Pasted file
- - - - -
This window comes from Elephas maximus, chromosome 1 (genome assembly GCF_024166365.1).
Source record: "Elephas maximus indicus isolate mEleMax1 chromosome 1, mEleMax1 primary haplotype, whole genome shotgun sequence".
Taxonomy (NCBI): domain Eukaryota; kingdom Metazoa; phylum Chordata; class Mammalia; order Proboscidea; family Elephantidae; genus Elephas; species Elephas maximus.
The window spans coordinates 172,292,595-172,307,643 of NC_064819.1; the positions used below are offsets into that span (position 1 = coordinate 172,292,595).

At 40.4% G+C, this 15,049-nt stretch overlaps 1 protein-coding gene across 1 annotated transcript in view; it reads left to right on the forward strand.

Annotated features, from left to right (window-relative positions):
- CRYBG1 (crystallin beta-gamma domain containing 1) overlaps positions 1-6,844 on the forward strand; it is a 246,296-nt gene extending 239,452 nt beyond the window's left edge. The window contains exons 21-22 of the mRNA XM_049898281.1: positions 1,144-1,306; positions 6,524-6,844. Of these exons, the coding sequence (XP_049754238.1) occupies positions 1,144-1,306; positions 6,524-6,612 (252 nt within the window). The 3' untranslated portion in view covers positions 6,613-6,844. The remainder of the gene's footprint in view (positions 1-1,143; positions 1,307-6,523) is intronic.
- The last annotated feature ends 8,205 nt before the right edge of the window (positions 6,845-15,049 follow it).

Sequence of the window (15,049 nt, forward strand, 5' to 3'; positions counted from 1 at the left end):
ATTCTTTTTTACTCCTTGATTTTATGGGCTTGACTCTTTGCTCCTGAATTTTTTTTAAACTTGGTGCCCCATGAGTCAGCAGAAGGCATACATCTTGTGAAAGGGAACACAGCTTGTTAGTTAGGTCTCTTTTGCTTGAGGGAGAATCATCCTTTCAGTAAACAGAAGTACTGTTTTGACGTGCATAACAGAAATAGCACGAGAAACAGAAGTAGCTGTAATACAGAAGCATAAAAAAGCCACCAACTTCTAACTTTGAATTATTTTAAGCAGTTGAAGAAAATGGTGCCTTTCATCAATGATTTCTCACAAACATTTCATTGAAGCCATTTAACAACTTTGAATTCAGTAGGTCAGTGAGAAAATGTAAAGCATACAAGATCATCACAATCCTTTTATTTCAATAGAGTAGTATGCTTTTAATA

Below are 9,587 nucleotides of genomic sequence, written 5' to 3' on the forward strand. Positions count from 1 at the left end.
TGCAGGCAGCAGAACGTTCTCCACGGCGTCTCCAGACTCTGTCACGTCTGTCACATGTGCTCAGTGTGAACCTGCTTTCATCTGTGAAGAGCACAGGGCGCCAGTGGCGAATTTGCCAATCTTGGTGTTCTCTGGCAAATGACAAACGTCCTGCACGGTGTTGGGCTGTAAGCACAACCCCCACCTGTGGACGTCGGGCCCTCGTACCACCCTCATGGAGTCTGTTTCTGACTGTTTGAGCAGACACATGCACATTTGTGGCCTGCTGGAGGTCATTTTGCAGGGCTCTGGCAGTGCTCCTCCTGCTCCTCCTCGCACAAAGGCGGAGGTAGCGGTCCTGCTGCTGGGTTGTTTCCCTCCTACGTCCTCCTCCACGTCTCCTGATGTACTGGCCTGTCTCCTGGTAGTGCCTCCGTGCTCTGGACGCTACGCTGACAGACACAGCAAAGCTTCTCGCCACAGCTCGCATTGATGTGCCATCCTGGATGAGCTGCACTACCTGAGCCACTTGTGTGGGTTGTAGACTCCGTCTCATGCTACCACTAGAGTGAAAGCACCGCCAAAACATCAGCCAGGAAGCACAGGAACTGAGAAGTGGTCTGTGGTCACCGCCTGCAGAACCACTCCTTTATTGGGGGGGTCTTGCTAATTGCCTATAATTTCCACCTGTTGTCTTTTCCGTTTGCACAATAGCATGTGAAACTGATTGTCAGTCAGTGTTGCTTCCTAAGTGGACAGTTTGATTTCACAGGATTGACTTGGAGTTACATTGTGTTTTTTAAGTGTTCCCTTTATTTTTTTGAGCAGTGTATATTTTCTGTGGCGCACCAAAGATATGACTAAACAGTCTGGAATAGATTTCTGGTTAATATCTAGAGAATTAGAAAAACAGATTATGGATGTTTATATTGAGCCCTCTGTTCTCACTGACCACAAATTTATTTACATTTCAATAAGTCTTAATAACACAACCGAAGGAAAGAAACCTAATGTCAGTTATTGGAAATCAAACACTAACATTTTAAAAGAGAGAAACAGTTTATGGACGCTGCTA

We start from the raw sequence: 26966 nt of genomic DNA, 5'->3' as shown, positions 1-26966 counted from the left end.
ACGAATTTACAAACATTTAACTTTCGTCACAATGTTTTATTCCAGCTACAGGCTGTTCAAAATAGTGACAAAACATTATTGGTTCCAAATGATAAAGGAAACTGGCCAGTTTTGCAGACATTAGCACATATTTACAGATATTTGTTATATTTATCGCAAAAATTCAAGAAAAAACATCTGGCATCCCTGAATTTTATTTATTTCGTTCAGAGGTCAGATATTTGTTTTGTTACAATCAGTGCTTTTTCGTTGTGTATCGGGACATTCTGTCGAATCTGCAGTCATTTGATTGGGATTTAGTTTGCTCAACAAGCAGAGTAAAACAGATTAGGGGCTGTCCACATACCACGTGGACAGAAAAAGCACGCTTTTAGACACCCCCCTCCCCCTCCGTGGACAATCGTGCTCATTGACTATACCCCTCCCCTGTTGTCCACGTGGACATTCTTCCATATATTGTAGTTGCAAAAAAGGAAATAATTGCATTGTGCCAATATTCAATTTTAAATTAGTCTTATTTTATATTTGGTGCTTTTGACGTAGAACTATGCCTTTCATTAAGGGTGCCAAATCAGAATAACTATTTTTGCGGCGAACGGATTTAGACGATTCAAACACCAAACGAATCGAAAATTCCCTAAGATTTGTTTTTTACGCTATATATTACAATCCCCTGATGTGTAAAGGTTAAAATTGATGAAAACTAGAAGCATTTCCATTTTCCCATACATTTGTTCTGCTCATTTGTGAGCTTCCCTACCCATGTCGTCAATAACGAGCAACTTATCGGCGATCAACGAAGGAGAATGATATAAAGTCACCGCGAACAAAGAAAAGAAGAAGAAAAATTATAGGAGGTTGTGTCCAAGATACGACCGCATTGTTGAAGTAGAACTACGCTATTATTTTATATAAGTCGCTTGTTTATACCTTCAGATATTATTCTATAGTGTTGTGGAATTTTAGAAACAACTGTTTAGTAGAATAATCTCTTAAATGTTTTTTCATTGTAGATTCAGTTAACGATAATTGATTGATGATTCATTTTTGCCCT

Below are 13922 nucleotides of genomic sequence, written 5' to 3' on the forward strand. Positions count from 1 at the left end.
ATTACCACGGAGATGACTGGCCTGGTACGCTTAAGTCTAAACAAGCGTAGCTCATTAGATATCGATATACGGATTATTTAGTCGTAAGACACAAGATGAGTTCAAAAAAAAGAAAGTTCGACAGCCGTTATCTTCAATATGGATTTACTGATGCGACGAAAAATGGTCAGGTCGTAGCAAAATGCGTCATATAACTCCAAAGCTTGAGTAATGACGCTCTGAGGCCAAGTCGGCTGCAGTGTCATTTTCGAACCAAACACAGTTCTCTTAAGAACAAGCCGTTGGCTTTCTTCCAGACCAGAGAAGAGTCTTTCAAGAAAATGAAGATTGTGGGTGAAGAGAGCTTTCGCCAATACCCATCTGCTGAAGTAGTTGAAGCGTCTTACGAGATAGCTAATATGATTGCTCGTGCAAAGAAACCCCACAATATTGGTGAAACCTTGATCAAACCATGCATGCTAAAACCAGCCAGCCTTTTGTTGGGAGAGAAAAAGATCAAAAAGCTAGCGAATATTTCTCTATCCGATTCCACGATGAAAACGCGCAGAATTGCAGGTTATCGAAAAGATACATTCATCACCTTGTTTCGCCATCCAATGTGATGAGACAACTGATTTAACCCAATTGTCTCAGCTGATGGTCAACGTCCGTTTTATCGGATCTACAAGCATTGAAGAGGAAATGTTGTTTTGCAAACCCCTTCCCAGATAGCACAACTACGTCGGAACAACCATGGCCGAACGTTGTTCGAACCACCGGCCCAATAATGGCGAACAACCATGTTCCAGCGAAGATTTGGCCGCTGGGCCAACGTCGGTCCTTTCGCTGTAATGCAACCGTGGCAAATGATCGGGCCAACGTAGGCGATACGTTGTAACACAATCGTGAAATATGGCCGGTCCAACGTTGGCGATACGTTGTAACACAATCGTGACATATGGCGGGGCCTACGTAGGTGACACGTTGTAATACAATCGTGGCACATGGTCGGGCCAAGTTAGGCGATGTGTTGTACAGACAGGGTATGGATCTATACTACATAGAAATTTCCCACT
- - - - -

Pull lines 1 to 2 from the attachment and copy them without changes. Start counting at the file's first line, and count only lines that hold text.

This window comes from Elephas maximus, chromosome 1 (genome assembly GCF_024166365.1).
Source record: "Elephas maximus indicus isolate mEleMax1 chromosome 1, mEleMax1 primary haplotype, whole genome shotgun sequence".